States’ “Right to Try” Laws Have a “Strange Allure”

Writing in JAMA: Journal of the American Medical Association, Patricia J. Zettler, JD, and Henry T. Greely, JD, both of Stanford University, criticize the “strange allure” of states’ laws that recognize patients’ “right to try” new medicines before the Food and Drug Administration (FDA) approves them.

These laws should help patients get access to medicines that the FDA forbids. However, these lawyers point out that the FDA’s power may overwhelm these laws:

Despite the attention they have received, right-to-try laws are unlikely to give patients more access to unapproved drugs or devices. Under the “Supremacy Clause” in the US Constitution, federal law trumps conflicting state laws. For example, states can repeal their laws against medical (or nonmedical) use of marijuana, but the federal government may still arrest and convict people in those states for violating medical marijuana prohibitions. Although the federal government has chosen to limit its enforcement of federal marijuana laws in certain circumstances, the FDA is unlikely to ignore unauthorized use of unapproved products, especially because the agency already provides physicians with a regulatory pathway for compassionate use.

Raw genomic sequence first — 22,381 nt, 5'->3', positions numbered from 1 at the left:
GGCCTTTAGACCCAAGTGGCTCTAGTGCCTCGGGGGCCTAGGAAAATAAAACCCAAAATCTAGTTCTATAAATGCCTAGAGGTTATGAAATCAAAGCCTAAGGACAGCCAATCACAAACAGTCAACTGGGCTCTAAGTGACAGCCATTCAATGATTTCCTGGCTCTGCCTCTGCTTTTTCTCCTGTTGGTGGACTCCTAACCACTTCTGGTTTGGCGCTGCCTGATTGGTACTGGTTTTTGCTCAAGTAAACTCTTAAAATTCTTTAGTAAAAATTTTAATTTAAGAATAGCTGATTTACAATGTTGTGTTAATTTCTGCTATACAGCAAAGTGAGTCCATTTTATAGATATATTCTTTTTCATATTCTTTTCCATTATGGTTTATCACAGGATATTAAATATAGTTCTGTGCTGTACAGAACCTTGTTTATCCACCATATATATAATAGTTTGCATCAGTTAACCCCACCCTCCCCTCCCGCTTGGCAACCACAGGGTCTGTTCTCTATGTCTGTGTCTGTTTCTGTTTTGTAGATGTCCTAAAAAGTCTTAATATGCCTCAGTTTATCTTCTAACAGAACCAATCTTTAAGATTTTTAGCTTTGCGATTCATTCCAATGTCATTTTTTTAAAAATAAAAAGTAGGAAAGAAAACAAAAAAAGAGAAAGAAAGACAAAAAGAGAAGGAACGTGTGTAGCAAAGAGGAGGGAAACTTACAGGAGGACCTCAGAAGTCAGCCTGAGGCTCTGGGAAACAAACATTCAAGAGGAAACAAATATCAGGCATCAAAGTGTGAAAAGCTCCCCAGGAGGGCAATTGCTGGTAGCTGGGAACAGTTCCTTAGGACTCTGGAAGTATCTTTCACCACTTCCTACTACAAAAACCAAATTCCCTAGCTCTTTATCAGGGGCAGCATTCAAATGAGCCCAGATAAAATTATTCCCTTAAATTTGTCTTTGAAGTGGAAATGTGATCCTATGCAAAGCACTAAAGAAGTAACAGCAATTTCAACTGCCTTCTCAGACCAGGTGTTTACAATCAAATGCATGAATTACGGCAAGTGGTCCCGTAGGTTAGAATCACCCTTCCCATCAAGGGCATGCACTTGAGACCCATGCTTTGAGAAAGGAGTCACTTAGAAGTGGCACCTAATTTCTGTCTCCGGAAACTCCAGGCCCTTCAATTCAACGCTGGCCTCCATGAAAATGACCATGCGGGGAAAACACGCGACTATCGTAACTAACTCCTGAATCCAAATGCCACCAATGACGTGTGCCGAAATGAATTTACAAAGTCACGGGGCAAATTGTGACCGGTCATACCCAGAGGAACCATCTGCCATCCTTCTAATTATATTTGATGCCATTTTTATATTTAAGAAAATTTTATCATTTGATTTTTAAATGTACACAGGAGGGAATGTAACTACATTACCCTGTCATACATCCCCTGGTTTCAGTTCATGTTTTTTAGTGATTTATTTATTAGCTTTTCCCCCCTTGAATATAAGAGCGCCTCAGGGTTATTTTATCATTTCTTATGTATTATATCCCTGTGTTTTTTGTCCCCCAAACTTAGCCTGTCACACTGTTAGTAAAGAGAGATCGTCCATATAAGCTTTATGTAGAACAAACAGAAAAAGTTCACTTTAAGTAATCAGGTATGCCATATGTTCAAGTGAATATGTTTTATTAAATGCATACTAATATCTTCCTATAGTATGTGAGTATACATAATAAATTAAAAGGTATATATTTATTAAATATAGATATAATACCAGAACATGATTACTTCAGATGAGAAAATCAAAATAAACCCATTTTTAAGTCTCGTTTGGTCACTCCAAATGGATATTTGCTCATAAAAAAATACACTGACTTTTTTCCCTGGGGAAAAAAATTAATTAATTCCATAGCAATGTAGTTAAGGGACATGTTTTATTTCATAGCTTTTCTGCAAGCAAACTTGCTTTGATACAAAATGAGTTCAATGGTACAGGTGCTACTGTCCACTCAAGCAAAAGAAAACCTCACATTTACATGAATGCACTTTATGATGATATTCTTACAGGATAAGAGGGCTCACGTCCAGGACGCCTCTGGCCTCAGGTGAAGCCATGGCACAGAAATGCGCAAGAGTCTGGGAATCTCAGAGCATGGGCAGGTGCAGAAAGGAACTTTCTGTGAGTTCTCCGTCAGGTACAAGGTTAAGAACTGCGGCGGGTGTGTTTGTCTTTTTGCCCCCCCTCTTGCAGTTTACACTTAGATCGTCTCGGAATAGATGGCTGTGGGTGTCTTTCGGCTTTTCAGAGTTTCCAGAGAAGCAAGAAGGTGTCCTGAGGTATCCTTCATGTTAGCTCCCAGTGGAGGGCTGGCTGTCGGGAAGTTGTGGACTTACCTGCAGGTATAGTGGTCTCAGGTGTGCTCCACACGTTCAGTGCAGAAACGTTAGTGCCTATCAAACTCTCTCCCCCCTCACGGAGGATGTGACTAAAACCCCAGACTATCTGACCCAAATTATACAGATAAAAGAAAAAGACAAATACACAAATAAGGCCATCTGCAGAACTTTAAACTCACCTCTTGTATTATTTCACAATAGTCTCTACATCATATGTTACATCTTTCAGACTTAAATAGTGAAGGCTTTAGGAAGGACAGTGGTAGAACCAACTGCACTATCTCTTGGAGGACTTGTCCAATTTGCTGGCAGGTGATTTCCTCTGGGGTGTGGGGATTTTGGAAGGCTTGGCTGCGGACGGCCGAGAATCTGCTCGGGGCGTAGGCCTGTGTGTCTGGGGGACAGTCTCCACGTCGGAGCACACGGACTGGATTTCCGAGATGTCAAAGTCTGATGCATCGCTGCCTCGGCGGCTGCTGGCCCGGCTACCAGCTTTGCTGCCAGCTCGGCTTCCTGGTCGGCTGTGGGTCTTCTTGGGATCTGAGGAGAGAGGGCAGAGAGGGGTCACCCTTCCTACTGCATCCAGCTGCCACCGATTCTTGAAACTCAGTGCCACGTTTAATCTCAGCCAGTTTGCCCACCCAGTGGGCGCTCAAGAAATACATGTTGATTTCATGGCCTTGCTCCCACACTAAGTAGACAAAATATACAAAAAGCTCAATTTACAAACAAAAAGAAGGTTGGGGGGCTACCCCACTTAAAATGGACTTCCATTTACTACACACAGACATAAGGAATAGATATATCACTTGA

Another reason is that right-to-try laws do nothing to overcome industry’s understandable reluctance to provide experimental drugs and devices outside clinical trials. Manufacturers worry that providing access outside of trials could deplete their limited supplies of experimental products, make them liable for injuries to patients, and make eventual FDA approval less likely‚Ķ

The latter appears to be a significant obstacle to these laws’ effectiveness. It is hard enough to get drug makers to supply drugs for compassionate use under the FDA’s protocol. Although three states (Colorado, Louisiana, and Missouri) have passed “right to try” laws, I have not seen evidence of drug makers supplying unapproved drugs in those states.

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